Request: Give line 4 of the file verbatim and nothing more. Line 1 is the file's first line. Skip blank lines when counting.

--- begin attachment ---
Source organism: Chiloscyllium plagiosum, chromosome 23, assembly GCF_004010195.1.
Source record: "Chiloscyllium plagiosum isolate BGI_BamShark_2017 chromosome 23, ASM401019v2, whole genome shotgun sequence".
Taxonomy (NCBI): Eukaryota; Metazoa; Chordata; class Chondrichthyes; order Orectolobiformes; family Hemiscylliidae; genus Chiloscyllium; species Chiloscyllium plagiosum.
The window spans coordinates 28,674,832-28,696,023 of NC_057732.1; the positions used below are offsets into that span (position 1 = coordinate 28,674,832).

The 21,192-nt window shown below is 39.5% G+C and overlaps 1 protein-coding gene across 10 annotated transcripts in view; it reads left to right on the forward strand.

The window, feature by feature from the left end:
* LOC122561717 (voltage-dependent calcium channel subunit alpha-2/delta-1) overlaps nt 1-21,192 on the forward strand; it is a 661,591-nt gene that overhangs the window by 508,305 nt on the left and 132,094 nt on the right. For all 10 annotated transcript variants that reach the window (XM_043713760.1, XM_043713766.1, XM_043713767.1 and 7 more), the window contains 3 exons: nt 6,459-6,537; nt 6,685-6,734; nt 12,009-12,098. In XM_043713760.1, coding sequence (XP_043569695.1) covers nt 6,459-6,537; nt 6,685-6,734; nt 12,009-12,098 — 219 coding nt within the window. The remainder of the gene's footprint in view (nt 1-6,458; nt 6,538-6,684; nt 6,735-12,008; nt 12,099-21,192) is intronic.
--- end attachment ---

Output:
The window spans coordinates 28,674,832-28,696,023 of NC_057732.1; the positions used below are offsets into that span (position 1 = coordinate 28,674,832).